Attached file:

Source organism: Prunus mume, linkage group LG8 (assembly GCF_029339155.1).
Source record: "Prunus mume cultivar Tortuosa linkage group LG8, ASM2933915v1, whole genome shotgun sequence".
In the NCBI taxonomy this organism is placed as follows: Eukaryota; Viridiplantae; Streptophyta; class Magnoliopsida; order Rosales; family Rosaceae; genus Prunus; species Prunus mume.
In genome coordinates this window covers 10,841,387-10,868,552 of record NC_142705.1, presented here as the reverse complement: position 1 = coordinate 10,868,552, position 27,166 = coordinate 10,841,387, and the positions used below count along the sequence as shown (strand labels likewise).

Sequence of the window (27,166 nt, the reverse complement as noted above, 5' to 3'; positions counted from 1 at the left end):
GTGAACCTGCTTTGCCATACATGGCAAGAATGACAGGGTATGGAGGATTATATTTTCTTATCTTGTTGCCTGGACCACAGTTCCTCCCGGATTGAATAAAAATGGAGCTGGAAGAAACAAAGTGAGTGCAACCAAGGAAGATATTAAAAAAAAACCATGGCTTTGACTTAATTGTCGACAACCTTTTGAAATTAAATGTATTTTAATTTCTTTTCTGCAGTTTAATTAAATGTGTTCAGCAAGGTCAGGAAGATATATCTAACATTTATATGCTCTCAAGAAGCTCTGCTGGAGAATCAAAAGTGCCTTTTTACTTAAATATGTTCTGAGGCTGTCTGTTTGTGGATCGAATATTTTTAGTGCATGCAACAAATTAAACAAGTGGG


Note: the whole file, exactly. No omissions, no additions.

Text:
Source organism: Prunus mume, linkage group LG8 (assembly GCF_029339155.1).
Source record: "Prunus mume cultivar Tortuosa linkage group LG8, ASM2933915v1, whole genome shotgun sequence".
In the NCBI taxonomy this organism is placed as follows: Eukaryota; Viridiplantae; Streptophyta; class Magnoliopsida; order Rosales; family Rosaceae; genus Prunus; species Prunus mume.
In genome coordinates this window covers 10,841,387-10,868,552 of record NC_142705.1, presented here as the reverse complement: position 1 = coordinate 10,868,552, position 27,166 = coordinate 10,841,387, and the positions used below count along the sequence as shown (strand labels likewise).

Sequence of the window (27,166 nt, the reverse complement as noted above, 5' to 3'; positions counted from 1 at the left end):
GTGAACCTGCTTTGCCATACATGGCAAGAATGACAGGGTATGGAGGATTATATTTTCTTATCTTGTTGCCTGGACCACAGTTCCTCCCGGATTGAATAAAAATGGAGCTGGAAGAAACAAAGTGAGTGCAACCAAGGAAGATATTAAAAAAAAACCATGGCTTTGACTTAATTGTCGACAACCTTTTGAAATTAAATGTATTTTAATTTCTTTTCTGCAGTTTAATTAAATGTGTTCAGCAAGGTCAGGAAGATATATCTAACATTTATATGCTCTCAAGAAGCTCTGCTGGAGAATCAAAAGTGCCTTTTTACTTAAATATGTTCTGAGGCTGTCTGTTTGTGGATCGAATATTTTTAGTGCATGCAACAAATTAAACAAGTGGG